The Cowgirl Ropes a Billionaire (Page 19)

The Cowgirl Ropes a Billionaire(19)
Author: Cora Seton

“There’s only one of everything.”

“What do you mean?” He wasn’t making sense.

“They’ve left us one tent, one sleeping bag, one pillow.”

“Are you kidding me?” She rounded on the camera crew, despite all of Madelyn’s warnings against doing such a thing. “What the hell is this? Where’s our gear?”

Paul, who hadn’t said a word to her all day, waved her away.

“No! I want to know what the hell is going on!”

“Bella, forget it—it’s part of the show.” Evan appeared behind her and led her away from the cameraman.

“That’s baloney! What are we supposed to do, flip a coin for it?” She rounded on Paul again, but Evan caught her arm.

“Yes, that’s exactly what they want us to do—fight over it.” He held her there until his words sunk in.

Of course. She let her shoulders slump as she pictured Madelyn’s smug grin. A grown man and woman fighting over limited gear made for great television. “So, what do we do?”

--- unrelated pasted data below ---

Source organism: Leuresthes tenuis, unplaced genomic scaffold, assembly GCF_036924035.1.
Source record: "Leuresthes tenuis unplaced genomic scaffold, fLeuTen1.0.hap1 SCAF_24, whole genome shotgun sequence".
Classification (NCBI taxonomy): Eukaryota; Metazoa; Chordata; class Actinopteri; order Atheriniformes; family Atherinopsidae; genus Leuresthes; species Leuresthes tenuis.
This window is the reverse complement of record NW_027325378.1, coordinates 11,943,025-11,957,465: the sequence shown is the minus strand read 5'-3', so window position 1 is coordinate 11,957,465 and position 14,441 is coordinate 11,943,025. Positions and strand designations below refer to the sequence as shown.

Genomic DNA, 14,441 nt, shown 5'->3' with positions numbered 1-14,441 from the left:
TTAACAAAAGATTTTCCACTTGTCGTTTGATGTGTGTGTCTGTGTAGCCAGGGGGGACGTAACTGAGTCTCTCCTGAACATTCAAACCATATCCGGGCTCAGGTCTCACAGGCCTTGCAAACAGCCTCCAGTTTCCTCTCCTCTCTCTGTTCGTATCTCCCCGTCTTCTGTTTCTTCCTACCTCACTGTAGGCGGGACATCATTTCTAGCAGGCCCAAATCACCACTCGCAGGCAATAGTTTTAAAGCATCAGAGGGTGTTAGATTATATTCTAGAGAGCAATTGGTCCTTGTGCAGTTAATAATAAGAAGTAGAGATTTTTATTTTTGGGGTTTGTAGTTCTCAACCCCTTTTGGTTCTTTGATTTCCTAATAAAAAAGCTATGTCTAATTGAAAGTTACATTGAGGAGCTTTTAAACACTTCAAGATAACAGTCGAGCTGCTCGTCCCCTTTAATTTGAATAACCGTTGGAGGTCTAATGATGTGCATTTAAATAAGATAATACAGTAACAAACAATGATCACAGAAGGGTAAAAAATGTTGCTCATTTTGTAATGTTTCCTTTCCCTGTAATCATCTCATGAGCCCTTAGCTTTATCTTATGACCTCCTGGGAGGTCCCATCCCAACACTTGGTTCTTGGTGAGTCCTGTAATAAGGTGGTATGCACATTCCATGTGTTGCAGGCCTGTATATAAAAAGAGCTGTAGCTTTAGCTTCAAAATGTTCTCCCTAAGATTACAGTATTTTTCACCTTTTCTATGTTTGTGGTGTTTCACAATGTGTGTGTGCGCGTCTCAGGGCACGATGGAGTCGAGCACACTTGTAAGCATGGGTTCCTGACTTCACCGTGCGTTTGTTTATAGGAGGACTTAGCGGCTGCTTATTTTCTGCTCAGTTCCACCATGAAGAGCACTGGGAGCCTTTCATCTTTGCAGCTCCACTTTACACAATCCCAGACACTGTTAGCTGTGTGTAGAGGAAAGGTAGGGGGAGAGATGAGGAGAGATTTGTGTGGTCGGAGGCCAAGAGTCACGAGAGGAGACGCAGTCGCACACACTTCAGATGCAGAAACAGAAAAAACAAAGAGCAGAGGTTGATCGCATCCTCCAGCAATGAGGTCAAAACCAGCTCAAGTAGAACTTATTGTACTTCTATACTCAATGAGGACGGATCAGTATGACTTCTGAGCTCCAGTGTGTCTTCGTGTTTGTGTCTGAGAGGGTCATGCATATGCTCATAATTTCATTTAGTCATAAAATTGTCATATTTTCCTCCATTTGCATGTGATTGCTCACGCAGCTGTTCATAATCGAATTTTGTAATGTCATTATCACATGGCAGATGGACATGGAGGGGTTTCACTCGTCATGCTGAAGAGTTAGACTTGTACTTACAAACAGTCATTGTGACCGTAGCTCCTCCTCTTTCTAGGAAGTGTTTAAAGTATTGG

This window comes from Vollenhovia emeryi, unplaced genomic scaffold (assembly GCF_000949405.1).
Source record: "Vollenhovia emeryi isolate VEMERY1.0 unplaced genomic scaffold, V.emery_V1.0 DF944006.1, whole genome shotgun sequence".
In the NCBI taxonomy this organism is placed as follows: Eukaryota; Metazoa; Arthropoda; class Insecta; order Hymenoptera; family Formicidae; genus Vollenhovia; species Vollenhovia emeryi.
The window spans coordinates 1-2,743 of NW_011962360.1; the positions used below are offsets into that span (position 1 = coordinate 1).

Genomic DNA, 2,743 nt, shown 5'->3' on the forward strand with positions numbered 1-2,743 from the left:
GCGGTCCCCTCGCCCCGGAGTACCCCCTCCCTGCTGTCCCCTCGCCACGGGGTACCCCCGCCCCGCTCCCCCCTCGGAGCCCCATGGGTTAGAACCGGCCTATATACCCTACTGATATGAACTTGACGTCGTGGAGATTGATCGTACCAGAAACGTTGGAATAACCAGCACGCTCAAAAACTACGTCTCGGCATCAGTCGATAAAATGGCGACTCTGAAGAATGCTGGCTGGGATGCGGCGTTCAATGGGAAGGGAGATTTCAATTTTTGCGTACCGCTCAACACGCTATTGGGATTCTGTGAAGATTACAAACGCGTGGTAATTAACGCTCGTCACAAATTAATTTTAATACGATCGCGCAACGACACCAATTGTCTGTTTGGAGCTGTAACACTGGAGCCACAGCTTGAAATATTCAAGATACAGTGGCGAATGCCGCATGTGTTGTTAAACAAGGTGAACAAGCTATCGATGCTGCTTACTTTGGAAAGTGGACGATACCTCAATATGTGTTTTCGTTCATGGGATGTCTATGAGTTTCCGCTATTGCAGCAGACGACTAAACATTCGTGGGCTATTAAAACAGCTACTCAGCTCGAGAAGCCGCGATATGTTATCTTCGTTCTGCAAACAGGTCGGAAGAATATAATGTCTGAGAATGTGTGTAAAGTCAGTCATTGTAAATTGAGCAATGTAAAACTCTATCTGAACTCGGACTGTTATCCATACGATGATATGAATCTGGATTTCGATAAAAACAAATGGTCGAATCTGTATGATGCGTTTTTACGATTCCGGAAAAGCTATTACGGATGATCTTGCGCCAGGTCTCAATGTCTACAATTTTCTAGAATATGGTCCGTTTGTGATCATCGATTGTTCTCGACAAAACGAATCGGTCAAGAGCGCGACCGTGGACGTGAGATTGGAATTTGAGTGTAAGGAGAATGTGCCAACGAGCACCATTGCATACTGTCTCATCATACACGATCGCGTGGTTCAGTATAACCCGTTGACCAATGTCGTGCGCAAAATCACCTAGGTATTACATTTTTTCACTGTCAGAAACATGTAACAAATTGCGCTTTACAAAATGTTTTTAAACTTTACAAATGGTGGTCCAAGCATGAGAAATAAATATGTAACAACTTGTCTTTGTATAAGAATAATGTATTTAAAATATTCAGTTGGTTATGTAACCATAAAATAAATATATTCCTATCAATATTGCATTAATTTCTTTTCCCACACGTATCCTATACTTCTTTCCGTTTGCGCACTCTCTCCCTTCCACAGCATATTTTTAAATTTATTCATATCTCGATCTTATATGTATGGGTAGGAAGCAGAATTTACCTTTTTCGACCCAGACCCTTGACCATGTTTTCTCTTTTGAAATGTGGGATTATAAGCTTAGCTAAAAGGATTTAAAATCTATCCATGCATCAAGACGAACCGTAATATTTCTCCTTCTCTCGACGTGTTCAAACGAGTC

“We could share it.” He sounded as enthusiastic about the prospect as she felt. But what other choice did they have? The day was still warm now, but no matter where you were, nighttime in the mountains meant cool temperatures, and the change from hot day to cool night would most likely bring a heavy dew and soak anyone sleeping outdoors.

“Fine. What did they give us?”

It didn’t take them long to pitch the tent, unroll the single, thin sleeping mat and place it inside. They agreed not to unroll the sleeping bag until it was time for bed.

“We’ll just unzip it and use it as a cover,” Bella pronounced.

“Sure,” Evan agreed.

Next they unpacked their dinner. Bella had finished all her food except her banana earlier in the afternoon and she was pretty sure Evan was low on grub, too, so she was pleased to see their portions were slightly more generous this evening.

“Oooh—smoked salmon,” she said, lifting up the package. “And cream cheese and crackers.”

“That must be the appetizer,” Evan said. “We’ve got some stew here, too.”

“We’ll need a fire for that.”

“They actually provided us some wood and matches.”